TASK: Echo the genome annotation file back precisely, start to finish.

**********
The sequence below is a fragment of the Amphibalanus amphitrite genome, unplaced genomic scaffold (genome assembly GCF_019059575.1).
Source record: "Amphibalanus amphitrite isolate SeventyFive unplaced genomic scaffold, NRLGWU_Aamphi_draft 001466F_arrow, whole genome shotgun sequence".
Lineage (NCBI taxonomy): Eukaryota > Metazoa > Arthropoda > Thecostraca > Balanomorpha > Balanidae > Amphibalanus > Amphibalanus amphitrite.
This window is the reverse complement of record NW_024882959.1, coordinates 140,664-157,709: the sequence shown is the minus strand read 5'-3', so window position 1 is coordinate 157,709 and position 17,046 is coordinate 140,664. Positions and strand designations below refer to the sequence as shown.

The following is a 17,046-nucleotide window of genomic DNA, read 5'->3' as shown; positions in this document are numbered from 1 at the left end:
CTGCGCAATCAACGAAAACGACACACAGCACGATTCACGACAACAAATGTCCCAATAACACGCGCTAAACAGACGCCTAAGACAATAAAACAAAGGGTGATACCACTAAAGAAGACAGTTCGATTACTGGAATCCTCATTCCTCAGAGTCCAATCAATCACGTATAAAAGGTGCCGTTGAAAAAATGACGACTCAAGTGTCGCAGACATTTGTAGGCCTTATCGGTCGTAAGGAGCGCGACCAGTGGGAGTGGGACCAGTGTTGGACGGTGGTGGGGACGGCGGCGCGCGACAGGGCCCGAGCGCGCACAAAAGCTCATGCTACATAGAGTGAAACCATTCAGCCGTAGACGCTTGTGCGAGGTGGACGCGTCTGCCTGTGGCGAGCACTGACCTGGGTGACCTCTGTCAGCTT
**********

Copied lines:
The sequence below is a fragment of the Amphibalanus amphitrite genome, unplaced genomic scaffold (genome assembly GCF_019059575.1).
Source record: "Amphibalanus amphitrite isolate SeventyFive unplaced genomic scaffold, NRLGWU_Aamphi_draft 001466F_arrow, whole genome shotgun sequence".
Lineage (NCBI taxonomy): Eukaryota > Metazoa > Arthropoda > Thecostraca > Balanomorpha > Balanidae > Amphibalanus > Amphibalanus amphitrite.
This window is the reverse complement of record NW_024882959.1, coordinates 140,664-157,709: the sequence shown is the minus strand read 5'-3', so window position 1 is coordinate 157,709 and position 17,046 is coordinate 140,664. Positions and strand designations below refer to the sequence as shown.

The following is a 17,046-nucleotide window of genomic DNA, read 5'->3' as shown; positions in this document are numbered from 1 at the left end:
CTGCGCAATCAACGAAAACGACACACAGCACGATTCACGACAACAAATGTCCCAATAACACGCGCTAAACAGACGCCTAAGACAATAAAACAAAGGGTGATACCACTAAAGAAGACAGTTCGATTACTGGAATCCTCATTCCTCAGAGTCCAATCAATCACGTATAAAAGGTGCCGTTGAAAAAATGACGACTCAAGTGTCGCAGACATTTGTAGGCCTTATCGGTCGTAAGGAGCGCGACCAGTGGGAGTGGGACCAGTGTTGGACGGTGGTGGGGACGGCGGCGCGCGACAGGGCCCGAGCGCGCACAAAAGCTCATGCTACATAGAGTGAAACCATTCAGCCGTAGACGCTTGTGCGAGGTGGACGCGTCTGCCTGTGGCGAGCACTGACCTGGGTGACCTCTGTCAGCTT